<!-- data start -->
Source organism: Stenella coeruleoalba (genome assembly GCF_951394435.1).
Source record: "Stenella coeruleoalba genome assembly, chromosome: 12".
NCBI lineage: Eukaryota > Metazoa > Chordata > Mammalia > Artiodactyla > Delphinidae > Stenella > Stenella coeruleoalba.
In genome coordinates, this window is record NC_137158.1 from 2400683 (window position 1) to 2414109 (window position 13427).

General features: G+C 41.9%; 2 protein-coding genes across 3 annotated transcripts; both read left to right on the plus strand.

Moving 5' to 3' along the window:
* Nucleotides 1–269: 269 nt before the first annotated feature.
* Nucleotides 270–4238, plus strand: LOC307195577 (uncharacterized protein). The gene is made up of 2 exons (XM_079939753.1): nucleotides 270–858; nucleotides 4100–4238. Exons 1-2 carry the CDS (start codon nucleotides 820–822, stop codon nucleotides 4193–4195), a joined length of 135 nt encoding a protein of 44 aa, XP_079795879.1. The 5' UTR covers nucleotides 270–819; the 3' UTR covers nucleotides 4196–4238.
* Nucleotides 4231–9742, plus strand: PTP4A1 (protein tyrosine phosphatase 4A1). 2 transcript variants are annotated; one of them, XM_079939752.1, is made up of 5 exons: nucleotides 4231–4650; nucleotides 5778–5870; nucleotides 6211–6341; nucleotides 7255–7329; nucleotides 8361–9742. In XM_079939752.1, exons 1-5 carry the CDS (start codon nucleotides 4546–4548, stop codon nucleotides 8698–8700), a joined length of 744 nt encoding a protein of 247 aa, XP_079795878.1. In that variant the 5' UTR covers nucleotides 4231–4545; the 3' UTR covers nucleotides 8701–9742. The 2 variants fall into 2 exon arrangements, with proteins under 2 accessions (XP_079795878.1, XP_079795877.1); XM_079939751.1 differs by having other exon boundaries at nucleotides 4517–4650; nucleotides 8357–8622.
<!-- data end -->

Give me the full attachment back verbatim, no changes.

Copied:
Source organism: Stenella coeruleoalba (genome assembly GCF_951394435.1).
Source record: "Stenella coeruleoalba genome assembly, chromosome: 12".
NCBI lineage: Eukaryota > Metazoa > Chordata > Mammalia > Artiodactyla > Delphinidae > Stenella > Stenella coeruleoalba.
In genome coordinates, this window is record NC_137158.1 from 2400683 (window position 1) to 2414109 (window position 13427).

General features: G+C 41.9%; 2 protein-coding genes across 3 annotated transcripts; both read left to right on the plus strand.

Moving 5' to 3' along the window:
* Nucleotides 1–269: 269 nt before the first annotated feature.
* Nucleotides 270–4238, plus strand: LOC307195577 (uncharacterized protein). The gene is made up of 2 exons (XM_079939753.1): nucleotides 270–858; nucleotides 4100–4238. Exons 1-2 carry the CDS (start codon nucleotides 820–822, stop codon nucleotides 4193–4195), a joined length of 135 nt encoding a protein of 44 aa, XP_079795879.1. The 5' UTR covers nucleotides 270–819; the 3' UTR covers nucleotides 4196–4238.
* Nucleotides 4231–9742, plus strand: PTP4A1 (protein tyrosine phosphatase 4A1). 2 transcript variants are annotated; one of them, XM_079939752.1, is made up of 5 exons: nucleotides 4231–4650; nucleotides 5778–5870; nucleotides 6211–6341; nucleotides 7255–7329; nucleotides 8361–9742. In XM_079939752.1, exons 1-5 carry the CDS (start codon nucleotides 4546–4548, stop codon nucleotides 8698–8700), a joined length of 744 nt encoding a protein of 247 aa, XP_079795878.1. In that variant the 5' UTR covers nucleotides 4231–4545; the 3' UTR covers nucleotides 8701–9742. The 2 variants fall into 2 exon arrangements, with proteins under 2 accessions (XP_079795878.1, XP_079795877.1); XM_079939751.1 differs by having other exon boundaries at nucleotides 4517–4650; nucleotides 8357–8622.